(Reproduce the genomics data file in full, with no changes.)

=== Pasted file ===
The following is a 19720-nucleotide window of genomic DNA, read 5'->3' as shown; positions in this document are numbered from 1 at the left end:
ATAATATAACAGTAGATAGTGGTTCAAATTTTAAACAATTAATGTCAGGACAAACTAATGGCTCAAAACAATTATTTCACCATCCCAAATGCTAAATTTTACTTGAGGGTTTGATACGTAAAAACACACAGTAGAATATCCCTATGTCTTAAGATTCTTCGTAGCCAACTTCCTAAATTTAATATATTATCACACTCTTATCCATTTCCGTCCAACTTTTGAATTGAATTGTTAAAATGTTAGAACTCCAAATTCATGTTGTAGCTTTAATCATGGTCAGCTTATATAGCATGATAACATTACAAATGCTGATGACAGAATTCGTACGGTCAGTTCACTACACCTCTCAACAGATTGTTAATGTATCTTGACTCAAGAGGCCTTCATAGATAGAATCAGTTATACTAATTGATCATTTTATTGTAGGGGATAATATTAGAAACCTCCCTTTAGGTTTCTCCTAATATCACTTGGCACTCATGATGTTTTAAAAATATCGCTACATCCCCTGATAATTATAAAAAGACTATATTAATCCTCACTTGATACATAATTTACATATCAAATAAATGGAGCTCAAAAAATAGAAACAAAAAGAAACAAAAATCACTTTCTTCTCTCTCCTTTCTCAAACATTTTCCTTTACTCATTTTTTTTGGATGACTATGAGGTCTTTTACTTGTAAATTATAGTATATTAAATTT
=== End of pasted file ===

The following is a 19720-nucleotide window of genomic DNA, read 5'->3' as shown; positions in this document are numbered from 1 at the left end:
ATAATATAACAGTAGATAGTGGTTCAAATTTTAAACAATTAATGTCAGGACAAACTAATGGCTCAAAACAATTATTTCACCATCCCAAATGCTAAATTTTACTTGAGGGTTTGATACGTAAAAACACACAGTAGAATATCCCTATGTCTTAAGATTCTTCGTAGCCAACTTCCTAAATTTAATATATTATCACACTCTTATCCATTTCCGTCCAACTTTTGAATTGAATTGTTAAAATGTTAGAACTCCAAATTCATGTTGTAGCTTTAATCATGGTCAGCTTATATAGCATGATAACATTACAAATGCTGATGACAGAATTCGTACGGTCAGTTCACTACACCTCTCAACAGATTGTTAATGTATCTTGACTCAAGAGGCCTTCATAGATAGAATCAGTTATACTAATTGATCATTTTATTGTAGGGGATAATATTAGAAACCTCCCTTTAGGTTTCTCCTAATATCACTTGGCACTCATGATGTTTTAAAAATATCGCTACATCCCCTGATAATTATAAAAAGACTATATTAATCCTCACTTGATACATAATTTACATATCAAATAAATGGAGCTCAAAAAATAGAAACAAAAAGAAACAAAAATCACTTTCTTCTCTCTCCTTTCTCAAACATTTTCCTTTACTCATTTTTTTTGGATGACTATGAGGTCTTTTACTTGTAAATTATAGTATATTAAATTT